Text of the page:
Theresa Shao, MD, discusses the neoadjuvant and adjuvant findings with pertuzumab as well as the adjuvant use of neratinib in patients with locally advanced HER2-positive breast cancer.
Theresa Shao, MD
In locally advanced HER2-positive breast cancer, the additions of agents such as neratinib (Nerlynx) and pertuzumab (Perjeta) in the adjuvant setting, as well as pertuzumab in the neoadjuvant setting, have led to an improvement in invasive disease- free survival (iDFS) for patients, explained Theresa Shao, MD.
Neratinib was approved by the FDA in July 2017 for the extended adjuvant treatment of patients with early-stage, HER2-positive breast cancer following postoperative trastuzumab (Herceptin). The decision was based on findings from the phase III ExteNET trial and the phase II CONTROL trial. In the primary ExteNET analysis, the iDFS rate at 2 years was 93.9% with neratinib compared with 91.6% with placebo (stratified HR, 0.67; 95% CI, 0.50-0.91; stratified log-rank P-value [2-sided] = .0091).1
Additionally, in December 2017, the FDA approved pertuzumab in combination with trastuzumab and chemotherapy as an adjuvant treatment for patients with HER2-positive early breast cancer at high risk for recurrence, which was based on findings from the APHINITY trial. In this study, the addition of pertuzumab demonstrated a 94.1% 3-year iDFS rate versus 93.2% for those who received trastuzumab/ chemotherapy and placebo, which led to an 18% reduction in the risk of developing invasive disease or death (HR, 0.82; 95% CI, 0.67-1.00; P = .047).2
Pertuzumab was previously approved in the neoadjuvant setting in combination with trastuzumab and chemotherapy for patients at high risk for metastases or death with HER2-positive, locally advanced, inflammatory, or early-stage breast cancer.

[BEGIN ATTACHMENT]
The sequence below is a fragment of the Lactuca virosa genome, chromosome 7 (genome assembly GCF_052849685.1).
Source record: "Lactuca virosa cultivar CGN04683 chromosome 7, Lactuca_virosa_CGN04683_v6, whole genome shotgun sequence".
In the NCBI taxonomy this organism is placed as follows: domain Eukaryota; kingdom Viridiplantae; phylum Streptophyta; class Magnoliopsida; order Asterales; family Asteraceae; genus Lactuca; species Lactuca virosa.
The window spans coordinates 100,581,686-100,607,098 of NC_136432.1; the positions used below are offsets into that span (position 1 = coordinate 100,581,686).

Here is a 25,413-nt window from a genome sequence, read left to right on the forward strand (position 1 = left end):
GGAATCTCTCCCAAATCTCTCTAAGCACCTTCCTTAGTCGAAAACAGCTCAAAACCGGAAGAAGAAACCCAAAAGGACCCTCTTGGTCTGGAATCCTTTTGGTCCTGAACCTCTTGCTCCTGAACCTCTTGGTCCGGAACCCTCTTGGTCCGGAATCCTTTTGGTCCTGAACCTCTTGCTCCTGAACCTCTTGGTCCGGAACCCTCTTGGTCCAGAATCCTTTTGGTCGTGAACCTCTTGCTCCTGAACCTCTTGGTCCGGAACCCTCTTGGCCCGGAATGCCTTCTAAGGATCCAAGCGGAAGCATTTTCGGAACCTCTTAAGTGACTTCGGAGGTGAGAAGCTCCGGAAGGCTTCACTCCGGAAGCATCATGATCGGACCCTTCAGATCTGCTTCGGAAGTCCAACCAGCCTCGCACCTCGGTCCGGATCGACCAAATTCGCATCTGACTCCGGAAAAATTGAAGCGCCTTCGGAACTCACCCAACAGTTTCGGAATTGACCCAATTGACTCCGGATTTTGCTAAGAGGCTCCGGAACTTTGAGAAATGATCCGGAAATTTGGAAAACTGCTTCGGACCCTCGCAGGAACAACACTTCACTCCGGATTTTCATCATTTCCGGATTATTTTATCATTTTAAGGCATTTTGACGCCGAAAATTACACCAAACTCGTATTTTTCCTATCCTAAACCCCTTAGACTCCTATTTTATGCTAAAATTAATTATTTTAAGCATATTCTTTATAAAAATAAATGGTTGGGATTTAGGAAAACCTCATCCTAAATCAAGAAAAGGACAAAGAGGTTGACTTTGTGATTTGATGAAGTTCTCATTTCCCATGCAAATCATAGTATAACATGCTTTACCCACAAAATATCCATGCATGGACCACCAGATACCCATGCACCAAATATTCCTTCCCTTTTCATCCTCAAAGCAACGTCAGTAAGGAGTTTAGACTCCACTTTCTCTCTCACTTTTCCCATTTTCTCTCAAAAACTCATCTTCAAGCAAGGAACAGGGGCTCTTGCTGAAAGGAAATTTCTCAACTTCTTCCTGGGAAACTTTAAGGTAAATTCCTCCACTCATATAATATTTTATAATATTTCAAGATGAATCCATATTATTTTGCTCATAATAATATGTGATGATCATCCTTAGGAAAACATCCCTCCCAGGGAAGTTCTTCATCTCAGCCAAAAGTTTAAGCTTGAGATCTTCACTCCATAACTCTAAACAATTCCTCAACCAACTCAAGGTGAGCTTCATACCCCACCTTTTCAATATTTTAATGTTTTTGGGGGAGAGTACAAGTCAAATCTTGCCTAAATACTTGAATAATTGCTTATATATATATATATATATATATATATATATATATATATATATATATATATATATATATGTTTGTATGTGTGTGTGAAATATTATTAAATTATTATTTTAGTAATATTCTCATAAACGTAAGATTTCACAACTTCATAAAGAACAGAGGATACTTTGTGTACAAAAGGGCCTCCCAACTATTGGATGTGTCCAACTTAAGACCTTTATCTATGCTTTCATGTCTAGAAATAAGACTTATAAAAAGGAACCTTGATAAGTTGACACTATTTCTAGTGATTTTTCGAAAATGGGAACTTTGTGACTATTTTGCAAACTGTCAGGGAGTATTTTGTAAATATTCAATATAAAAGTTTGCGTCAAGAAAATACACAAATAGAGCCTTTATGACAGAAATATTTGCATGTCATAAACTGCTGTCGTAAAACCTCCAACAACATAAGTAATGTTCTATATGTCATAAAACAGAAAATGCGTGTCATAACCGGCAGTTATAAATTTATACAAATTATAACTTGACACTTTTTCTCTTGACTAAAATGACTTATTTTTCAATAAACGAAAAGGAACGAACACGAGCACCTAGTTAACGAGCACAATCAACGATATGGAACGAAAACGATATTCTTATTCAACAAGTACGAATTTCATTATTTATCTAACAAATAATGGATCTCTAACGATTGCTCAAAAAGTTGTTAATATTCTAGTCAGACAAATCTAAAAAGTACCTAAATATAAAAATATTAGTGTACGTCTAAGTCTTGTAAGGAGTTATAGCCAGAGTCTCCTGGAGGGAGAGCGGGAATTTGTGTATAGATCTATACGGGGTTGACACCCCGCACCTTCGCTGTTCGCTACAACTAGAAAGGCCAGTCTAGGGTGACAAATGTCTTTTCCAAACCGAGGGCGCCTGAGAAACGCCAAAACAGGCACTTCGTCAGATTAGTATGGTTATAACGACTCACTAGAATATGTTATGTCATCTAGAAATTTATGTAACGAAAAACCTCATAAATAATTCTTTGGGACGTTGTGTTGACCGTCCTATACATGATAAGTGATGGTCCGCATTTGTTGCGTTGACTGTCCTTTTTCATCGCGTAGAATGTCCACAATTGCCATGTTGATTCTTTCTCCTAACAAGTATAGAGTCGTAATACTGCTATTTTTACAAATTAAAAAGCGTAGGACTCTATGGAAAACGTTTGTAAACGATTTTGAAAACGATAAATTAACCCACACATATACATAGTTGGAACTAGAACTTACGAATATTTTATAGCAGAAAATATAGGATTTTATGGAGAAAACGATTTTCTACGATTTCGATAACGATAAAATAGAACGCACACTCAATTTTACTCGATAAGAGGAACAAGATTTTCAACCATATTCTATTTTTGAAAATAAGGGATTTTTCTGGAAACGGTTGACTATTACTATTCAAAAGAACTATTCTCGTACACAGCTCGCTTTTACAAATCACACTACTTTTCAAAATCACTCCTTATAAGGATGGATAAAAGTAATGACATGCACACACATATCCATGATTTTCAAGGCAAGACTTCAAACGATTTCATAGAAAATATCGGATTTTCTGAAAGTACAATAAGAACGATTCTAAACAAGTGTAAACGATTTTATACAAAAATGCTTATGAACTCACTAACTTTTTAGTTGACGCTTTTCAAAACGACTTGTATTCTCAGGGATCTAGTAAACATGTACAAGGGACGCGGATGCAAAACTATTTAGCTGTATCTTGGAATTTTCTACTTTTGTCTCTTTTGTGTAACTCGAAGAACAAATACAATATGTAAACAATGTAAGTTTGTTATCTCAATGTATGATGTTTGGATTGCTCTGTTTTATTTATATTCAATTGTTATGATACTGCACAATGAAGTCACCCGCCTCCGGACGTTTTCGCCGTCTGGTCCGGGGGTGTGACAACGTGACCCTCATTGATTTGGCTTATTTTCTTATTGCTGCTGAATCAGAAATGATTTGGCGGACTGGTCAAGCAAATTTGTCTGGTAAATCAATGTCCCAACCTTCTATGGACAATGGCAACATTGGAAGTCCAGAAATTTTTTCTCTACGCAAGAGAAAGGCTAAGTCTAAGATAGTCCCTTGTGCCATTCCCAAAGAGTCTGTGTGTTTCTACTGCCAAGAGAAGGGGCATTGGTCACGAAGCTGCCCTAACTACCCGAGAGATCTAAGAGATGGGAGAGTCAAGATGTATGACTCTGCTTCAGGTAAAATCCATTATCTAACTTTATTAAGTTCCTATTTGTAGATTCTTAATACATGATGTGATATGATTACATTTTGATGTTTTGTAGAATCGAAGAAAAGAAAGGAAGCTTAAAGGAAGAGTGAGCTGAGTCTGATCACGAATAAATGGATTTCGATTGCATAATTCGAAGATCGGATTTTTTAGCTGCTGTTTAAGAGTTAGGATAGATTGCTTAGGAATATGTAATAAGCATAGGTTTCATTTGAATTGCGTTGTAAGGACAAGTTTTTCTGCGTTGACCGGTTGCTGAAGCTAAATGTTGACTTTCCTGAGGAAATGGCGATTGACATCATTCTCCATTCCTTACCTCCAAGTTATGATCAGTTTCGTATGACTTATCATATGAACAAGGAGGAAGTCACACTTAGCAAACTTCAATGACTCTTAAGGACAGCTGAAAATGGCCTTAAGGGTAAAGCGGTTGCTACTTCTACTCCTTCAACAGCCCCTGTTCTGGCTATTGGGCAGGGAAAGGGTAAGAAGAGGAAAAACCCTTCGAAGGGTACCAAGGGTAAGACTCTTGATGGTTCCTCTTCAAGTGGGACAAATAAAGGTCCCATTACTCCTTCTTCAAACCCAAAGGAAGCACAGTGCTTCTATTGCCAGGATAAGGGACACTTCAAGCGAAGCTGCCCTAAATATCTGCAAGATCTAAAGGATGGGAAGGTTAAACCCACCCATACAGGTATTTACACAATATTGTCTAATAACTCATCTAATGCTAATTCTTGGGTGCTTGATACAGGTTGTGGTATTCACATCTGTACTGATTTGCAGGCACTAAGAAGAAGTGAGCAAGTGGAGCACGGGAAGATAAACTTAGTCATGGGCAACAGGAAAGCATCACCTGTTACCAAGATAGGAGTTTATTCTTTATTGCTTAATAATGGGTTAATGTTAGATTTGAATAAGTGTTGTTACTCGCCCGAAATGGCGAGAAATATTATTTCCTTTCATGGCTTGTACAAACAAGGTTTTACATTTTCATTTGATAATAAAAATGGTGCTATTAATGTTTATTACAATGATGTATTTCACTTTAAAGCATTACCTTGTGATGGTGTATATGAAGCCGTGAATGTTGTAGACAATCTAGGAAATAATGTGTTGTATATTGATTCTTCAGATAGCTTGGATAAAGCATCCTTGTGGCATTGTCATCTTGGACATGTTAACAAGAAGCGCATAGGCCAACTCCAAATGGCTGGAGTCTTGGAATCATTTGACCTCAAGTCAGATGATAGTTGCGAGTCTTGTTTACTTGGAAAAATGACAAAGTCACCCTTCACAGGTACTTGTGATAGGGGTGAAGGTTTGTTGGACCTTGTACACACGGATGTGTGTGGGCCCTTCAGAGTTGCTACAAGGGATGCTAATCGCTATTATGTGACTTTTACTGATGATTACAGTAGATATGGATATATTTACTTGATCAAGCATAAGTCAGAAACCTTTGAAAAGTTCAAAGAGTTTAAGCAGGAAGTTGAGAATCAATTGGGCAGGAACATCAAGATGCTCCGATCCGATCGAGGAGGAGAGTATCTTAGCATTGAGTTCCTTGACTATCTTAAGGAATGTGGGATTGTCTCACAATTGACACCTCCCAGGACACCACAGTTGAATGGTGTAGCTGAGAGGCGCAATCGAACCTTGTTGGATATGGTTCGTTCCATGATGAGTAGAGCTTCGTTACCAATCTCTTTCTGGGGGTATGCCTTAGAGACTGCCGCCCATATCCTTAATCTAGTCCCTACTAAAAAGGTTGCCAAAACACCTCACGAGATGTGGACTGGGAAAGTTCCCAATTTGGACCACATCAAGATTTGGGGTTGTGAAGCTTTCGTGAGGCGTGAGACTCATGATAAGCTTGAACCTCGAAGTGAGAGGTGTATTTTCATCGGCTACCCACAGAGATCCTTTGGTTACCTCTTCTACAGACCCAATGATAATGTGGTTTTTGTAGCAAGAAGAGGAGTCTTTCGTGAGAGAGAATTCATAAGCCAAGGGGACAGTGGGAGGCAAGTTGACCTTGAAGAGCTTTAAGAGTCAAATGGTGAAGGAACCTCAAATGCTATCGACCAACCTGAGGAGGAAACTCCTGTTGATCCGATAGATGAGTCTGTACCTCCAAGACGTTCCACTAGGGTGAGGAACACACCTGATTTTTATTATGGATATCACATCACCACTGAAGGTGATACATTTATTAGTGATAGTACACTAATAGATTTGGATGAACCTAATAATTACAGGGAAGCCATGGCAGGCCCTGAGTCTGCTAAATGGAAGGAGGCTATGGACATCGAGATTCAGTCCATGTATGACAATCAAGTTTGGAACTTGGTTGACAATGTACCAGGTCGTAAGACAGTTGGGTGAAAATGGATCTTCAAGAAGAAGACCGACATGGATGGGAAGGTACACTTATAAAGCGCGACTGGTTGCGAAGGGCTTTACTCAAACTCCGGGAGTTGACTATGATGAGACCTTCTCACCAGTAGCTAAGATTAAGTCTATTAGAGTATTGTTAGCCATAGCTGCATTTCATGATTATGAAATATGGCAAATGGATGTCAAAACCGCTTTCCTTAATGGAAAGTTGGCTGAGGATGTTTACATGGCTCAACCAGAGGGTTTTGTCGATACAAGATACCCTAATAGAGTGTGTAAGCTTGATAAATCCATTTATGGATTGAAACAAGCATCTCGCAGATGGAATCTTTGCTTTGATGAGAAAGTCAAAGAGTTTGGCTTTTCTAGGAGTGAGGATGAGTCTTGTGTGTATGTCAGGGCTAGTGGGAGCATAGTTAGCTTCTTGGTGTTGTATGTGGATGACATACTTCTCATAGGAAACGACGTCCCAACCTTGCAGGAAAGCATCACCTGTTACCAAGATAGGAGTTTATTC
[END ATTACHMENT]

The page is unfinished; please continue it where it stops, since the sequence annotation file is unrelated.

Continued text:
“There are so many new advances in HER2-positive breast cancer treatment that hopefully we can incorporate pertuzumab into the neoadjuvant or adjuvant setting for patients with high-risk disease,” said Shao. “The most benefit we’re seeing [with neratinib] is in patients with estrogen receptor (ER)—positive breast cancer— [specifically], in the extended adjuvant HER2-positive setting in patients with ER-positive disease with higher tumor burden, like mostly node-positive disease. Hopefully, these patients can consider receiving neratinib in the adjuvant setting.”
In an interview during the 2018 OncLive® State of the Science Summit™ on Breast Cancer, Shao, an assistant professor of hematology-oncology at Mount Sinai Hospital, discussed the neoadjuvant and adjuvant findings with pertuzumab as well as the adjuvant use of neratinib in patients with locally advanced HER2-positive breast cancer.Shao: With pertuzumab, the data we have in the neoadjuvant setting are in 2 studies, NEOSPHERE and TRYPHAENA, that I talked about [at this meeting]. We showed that the addition of pertuzumab as neoadjuvant therapy with chemotherapy and trastuzumab improved pathological complete response. In the adjuvant setting, we have the APHINITY data, in which the addition of pertuzumab to chemotherapy plus trastuzumab improved iDFS at 3 years.This is a small molecule, irreversible tyrosine kinase inhibitor of HER1/HER3/HER4. The study that I spoke about is the ExteNET trial, which looked at neratinib in the extended adjuvant therapy setting. Patients had prior treatment with trastuzumab, and they started this drug after 1 year of completing trastuzumab. This study showed that the addition of neratinib for another year has improved iDFS as well, and it was mostly seen in patients with ER-positive and node-positive disease. Therefore, patients with higher-risk disease, and also ER-positive disease, have benefit.The main concern from the study was that 40% of patients on study had grade 3 diarrhea; quite a high number of patients discontinued the therapy early on, so there was a lot of concern from the physicians and patients who [were unsure how to apply] this is if there is so much diarrhea.